Calculating Pain And Suffering: An Overview Of The Two Most Common Methods Used By Lawyers

After an automobile accident where the other driver is at fault, you can hire a lawyer in order to seek a monetary award for your injuries. In addition to seeking compensation for medical bills, lost wages and property damage, you can ask for a monetary award for your pain and suffering. However, it is difficult to calculate the monetary value of pain and suffering since you are the only one who experiences it. It is not tangible, meaning you cannot definitively prove the quantity of your pain and suffering. It is therefore up to you and your lawyer to take everything into consideration and place a value on your pain and suffering. Your personal injury attorney will likely use one of two methods. 

Multiplier Method

This method calculates your pain and suffering by taking the amount of your out of pocket expenses, such as medical bills and lost wages, and multiplying it by a number between one and five. If you have $5,000 in medical bills and lost wages and your lawyer decided on a multiplier of two, you will ask for $10,000 in pain and suffering damages as part of your lawsuit.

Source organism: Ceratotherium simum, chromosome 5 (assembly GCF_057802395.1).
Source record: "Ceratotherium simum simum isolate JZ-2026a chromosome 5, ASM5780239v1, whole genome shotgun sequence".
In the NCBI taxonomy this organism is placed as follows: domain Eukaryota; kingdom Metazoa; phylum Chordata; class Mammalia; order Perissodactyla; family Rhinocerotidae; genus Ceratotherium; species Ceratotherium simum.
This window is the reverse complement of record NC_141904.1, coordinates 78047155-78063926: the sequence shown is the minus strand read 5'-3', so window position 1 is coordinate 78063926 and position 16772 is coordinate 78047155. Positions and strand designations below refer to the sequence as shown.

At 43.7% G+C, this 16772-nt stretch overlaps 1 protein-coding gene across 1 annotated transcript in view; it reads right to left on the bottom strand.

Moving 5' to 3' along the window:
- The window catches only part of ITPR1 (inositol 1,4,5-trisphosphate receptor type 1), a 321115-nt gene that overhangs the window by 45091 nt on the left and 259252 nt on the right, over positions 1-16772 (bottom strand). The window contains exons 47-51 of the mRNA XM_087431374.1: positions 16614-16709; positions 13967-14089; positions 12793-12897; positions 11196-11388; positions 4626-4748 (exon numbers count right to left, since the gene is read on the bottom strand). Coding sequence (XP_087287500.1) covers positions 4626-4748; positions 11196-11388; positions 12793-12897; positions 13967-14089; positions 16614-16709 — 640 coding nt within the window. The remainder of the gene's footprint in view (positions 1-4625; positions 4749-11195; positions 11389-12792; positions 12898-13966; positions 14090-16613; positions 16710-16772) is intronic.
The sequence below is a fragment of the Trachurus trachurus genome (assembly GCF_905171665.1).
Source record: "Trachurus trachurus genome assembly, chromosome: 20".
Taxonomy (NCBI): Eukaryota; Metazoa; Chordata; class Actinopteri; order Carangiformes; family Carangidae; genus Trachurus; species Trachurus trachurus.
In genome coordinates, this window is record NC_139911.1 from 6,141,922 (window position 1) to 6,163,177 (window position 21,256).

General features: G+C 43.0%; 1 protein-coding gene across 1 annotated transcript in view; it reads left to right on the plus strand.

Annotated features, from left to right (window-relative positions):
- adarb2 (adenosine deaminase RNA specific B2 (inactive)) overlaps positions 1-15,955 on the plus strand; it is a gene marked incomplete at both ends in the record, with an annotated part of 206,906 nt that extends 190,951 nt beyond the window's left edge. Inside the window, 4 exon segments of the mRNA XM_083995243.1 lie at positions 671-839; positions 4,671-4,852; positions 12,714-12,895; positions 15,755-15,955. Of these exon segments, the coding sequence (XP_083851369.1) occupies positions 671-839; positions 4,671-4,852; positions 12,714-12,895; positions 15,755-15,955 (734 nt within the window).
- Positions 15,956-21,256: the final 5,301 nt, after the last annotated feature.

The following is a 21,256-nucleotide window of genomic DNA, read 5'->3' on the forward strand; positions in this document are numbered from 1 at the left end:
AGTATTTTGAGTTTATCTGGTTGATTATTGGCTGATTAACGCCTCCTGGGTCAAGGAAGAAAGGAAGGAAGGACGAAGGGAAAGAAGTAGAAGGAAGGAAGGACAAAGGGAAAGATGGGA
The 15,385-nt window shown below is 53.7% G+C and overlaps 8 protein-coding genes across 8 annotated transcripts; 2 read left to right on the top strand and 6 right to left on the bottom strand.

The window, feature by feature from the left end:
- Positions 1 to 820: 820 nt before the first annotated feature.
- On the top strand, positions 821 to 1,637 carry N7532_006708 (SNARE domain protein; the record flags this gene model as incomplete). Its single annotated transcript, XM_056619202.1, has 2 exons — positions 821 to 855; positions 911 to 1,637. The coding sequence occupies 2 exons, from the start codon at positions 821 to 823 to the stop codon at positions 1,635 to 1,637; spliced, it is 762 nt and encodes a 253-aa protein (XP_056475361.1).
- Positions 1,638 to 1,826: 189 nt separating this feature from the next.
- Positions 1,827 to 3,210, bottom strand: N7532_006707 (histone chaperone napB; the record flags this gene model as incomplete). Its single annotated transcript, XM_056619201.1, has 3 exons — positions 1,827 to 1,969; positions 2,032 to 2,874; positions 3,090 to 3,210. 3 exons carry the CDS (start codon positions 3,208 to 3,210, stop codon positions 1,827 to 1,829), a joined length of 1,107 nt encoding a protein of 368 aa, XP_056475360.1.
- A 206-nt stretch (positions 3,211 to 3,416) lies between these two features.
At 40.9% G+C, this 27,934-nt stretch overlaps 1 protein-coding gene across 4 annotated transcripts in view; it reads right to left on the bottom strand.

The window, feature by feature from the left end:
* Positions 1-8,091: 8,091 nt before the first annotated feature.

The exact number that your lawyer arrives at will depend on the severity of the accident, the type of pain you're experiencing, and your long-term prognosis. For example, your lawyer will likely use a greater multiplier if you will have to deal with pain for the rest of your life and a lower multiplier if you're expected to recover with no ill effects. Other factors may influence the multiplier as well. For instance, if the at-fault driver was operating a vehicle while under the influence, your lawyer may seek a larger award. 

Per Diem Method

The per diem method takes into account the number of days or weeks that you suffer from an injury. For example, if you are in pain and unable to return to work for 30 days, your attorney would give your injuries a daily value and multiply that number by 30. This works well in cases where you expect to recover fully, but not so well in cases where you are expected to have long-term deficits. 

As you can imagine, there are advantages and disadvantages to each method. One calculation may result in a large reward for you while the other one gives you a fairly small award. For this reason, many attorneys will calculate your case using both methods in order to come to a fair and reasonable amount of money to seek for pain and suffering. For more information, contact an attorney that specializes in car accidents, such as Speers Reuland & Cibulskis, P.C.